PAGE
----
“I’m paying higher prices, I’m just not allowed to say so,” Michael O’Leary told the media on Tuesday, joking that Boeing executives got him drunk on St. Patrick’s Day before he signed the much-anticipated deal for 175 (count them) new Next Generation Boeing 737-800 airplanes.
The deal would be worth $15.6bn at current list prices, Ryanair claimed. Others speculated that the discounts could be more than 53pc and one analyst speculated the price was $7bn. In the midst of the post-signing knockabout, O’Leary repeated his headline-seeking proposal, originally made three years ago, to charge for use of the one remaining front toilet. He quipped that Ryanair would donate those profits to “prostate cancer and incontinence research” before giving another virtuoso TV interview on CNBC.
Boeing’s Ray Conner said Boeing’s “partnership with this great European low-cost carrier is of the utmost importance to everyone at The Boeing Company, and I could not be more proud to see it extended for years to come.” .
Ryanair expects to get the first new aircraft at the end of 2014. O’Leary said about 75 of the new-order 737s would replace older airplanes, the other 100 would help the fleet to grow to 400 by 2019. Ryanair expects passenger numbers to grow around 20pc to 100m passengers by 2019, and workforce to expand from 8,500 to around 11,500.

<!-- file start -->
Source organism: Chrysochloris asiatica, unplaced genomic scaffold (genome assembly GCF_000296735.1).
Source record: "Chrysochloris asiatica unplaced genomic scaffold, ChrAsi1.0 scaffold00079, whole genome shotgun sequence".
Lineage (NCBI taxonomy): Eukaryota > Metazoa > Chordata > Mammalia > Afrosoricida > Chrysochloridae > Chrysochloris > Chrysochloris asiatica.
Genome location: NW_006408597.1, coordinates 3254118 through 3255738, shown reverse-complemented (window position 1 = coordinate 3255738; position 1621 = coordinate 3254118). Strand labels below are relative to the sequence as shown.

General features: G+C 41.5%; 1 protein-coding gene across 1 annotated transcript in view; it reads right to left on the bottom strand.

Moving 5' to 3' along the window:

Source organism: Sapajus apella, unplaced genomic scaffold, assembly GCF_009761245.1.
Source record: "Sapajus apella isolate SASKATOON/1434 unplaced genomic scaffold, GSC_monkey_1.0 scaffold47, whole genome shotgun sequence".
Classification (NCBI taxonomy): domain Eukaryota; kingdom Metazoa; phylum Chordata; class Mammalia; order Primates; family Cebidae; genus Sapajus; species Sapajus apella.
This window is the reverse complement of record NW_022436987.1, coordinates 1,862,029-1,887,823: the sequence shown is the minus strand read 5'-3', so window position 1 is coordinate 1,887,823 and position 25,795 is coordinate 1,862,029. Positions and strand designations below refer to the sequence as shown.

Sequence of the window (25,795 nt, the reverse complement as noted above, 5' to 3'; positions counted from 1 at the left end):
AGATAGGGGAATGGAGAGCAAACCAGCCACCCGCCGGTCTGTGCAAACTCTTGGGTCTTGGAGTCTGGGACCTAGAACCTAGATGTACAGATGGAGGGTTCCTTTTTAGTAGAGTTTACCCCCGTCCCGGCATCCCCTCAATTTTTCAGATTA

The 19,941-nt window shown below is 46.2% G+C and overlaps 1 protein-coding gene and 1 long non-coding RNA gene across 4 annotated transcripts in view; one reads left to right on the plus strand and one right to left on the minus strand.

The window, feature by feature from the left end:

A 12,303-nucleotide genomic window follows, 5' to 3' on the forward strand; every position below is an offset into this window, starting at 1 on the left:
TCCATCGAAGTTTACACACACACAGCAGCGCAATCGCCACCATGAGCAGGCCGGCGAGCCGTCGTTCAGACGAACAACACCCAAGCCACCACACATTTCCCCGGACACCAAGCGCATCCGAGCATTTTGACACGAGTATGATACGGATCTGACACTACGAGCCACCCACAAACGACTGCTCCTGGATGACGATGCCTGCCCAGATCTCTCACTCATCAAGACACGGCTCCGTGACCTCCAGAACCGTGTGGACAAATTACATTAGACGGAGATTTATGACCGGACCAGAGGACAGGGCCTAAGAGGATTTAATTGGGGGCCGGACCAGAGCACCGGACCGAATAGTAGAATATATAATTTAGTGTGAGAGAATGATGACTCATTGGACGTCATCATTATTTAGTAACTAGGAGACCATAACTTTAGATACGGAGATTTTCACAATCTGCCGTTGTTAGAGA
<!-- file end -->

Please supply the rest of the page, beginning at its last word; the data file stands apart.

Analysts applauded. Stephen Furlong of Daveys said Ryanair shares will hit €7, Donal O’Neill of Goodbodys’ went higher to €7.25 (reached all time high of €6.30 on Tuesday). So did commentators. John Mulligan suggested the 175 aircraft could just be the start of a Ryanair spending spree. Stephen Trimble of Flightglobal speculated Ryanair would sign a deal to purchase 100 of the new 737 Max by the end of the year.
Ryanair said we continue to evaluate the benefits of Boeing’s 737 MAX aircraft which enters service in 2017. Announcing an Algarve route in Shannon, Michael Cawley said that Ryanair is NOT going long-haul.
This was Boeing’s largest deal to date in 2013 and largest ever aircraft order from a European airline. It will keep their production line going for five months. Boeing say their Next-Generation 737 to be built at the new production rate of 38 airplanes a month.
There were celebrations in Toulouse too as Airbus reported orders for 422 Airbus A32Xs over the course of a week, 200 by Lion Air in Indonesia, 117 from Turkish, and 105 from Lufthansa. Reuters profiled Rusdi Kirana’s rise from typewriter salesman to airline supremo. Tony Fernandez of Air Asia X questioned his rival Lion Air’s growth plan. Reuters reported that Delta are to purchase 20 each of Airbus A320 and Boeing 737